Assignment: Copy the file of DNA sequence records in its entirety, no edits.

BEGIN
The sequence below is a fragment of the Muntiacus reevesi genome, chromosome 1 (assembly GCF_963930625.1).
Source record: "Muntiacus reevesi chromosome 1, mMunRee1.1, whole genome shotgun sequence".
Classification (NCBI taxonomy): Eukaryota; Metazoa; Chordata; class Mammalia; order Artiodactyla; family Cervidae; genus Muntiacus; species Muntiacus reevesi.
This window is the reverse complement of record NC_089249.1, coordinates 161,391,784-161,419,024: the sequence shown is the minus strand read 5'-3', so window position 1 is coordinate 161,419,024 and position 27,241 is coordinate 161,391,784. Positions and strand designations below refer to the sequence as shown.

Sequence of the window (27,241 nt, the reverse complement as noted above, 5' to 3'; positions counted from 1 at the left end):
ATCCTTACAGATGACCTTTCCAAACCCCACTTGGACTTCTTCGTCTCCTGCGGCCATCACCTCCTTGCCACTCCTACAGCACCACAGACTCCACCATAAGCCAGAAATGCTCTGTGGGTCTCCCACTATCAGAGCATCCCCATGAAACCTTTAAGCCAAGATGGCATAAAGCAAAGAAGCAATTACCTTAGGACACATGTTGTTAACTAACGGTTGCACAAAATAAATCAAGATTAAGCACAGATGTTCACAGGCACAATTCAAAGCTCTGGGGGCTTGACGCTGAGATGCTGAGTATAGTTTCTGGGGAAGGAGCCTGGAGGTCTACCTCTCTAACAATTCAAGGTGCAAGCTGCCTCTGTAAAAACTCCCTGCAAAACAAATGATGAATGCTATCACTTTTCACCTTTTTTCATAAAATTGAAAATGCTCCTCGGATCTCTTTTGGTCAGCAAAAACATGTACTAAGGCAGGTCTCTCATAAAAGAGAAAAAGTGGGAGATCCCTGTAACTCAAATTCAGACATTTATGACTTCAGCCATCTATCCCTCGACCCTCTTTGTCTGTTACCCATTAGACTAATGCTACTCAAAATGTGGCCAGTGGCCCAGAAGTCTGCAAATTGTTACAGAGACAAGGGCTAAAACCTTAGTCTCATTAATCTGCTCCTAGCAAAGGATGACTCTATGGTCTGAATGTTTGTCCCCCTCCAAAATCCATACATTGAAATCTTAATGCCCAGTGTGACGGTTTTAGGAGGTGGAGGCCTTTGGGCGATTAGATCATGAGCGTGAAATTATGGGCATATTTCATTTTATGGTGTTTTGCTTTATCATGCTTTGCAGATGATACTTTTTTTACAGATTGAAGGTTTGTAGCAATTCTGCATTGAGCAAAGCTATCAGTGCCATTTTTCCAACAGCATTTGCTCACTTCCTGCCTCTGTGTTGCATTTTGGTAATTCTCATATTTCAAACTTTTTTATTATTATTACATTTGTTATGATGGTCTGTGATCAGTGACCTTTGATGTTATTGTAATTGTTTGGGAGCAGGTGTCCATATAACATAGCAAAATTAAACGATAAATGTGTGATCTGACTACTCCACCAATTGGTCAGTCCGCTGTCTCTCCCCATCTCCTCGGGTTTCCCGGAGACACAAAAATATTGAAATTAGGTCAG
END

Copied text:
The sequence below is a fragment of the Muntiacus reevesi genome, chromosome 1 (assembly GCF_963930625.1).
Source record: "Muntiacus reevesi chromosome 1, mMunRee1.1, whole genome shotgun sequence".
Classification (NCBI taxonomy): Eukaryota; Metazoa; Chordata; class Mammalia; order Artiodactyla; family Cervidae; genus Muntiacus; species Muntiacus reevesi.
This window is the reverse complement of record NC_089249.1, coordinates 161,391,784-161,419,024: the sequence shown is the minus strand read 5'-3', so window position 1 is coordinate 161,419,024 and position 27,241 is coordinate 161,391,784. Positions and strand designations below refer to the sequence as shown.

Sequence of the window (27,241 nt, the reverse complement as noted above, 5' to 3'; positions counted from 1 at the left end):
ATCCTTACAGATGACCTTTCCAAACCCCACTTGGACTTCTTCGTCTCCTGCGGCCATCACCTCCTTGCCACTCCTACAGCACCACAGACTCCACCATAAGCCAGAAATGCTCTGTGGGTCTCCCACTATCAGAGCATCCCCATGAAACCTTTAAGCCAAGATGGCATAAAGCAAAGAAGCAATTACCTTAGGACACATGTTGTTAACTAACGGTTGCACAAAATAAATCAAGATTAAGCACAGATGTTCACAGGCACAATTCAAAGCTCTGGGGGCTTGACGCTGAGATGCTGAGTATAGTTTCTGGGGAAGGAGCCTGGAGGTCTACCTCTCTAACAATTCAAGGTGCAAGCTGCCTCTGTAAAAACTCCCTGCAAAACAAATGATGAATGCTATCACTTTTCACCTTTTTTCATAAAATTGAAAATGCTCCTCGGATCTCTTTTGGTCAGCAAAAACATGTACTAAGGCAGGTCTCTCATAAAAGAGAAAAAGTGGGAGATCCCTGTAACTCAAATTCAGACATTTATGACTTCAGCCATCTATCCCTCGACCCTCTTTGTCTGTTACCCATTAGACTAATGCTACTCAAAATGTGGCCAGTGGCCCAGAAGTCTGCAAATTGTTACAGAGACAAGGGCTAAAACCTTAGTCTCATTAATCTGCTCCTAGCAAAGGATGACTCTATGGTCTGAATGTTTGTCCCCCTCCAAAATCCATACATTGAAATCTTAATGCCCAGTGTGACGGTTTTAGGAGGTGGAGGCCTTTGGGCGATTAGATCATGAGCGTGAAATTATGGGCATATTTCATTTTATGGTGTTTTGCTTTATCATGCTTTGCAGATGATACTTTTTTTACAGATTGAAGGTTTGTAGCAATTCTGCATTGAGCAAAGCTATCAGTGCCATTTTTCCAACAGCATTTGCTCACTTCCTGCCTCTGTGTTGCATTTTGGTAATTCTCATATTTCAAACTTTTTTATTATTATTACATTTGTTATGATGGTCTGTGATCAGTGACCTTTGATGTTATTGTAATTGTTTGGGAGCAGGTGTCCATATAACATAGCAAAATTAAACGATAAATGTGTGATCTGACTACTCCACCAATTGGTCAGTCCGCTGTCTCTCCCCATCTCCTCGGGTTTCCCGGAGACACAAAAATATTGAAATTAGGTCAG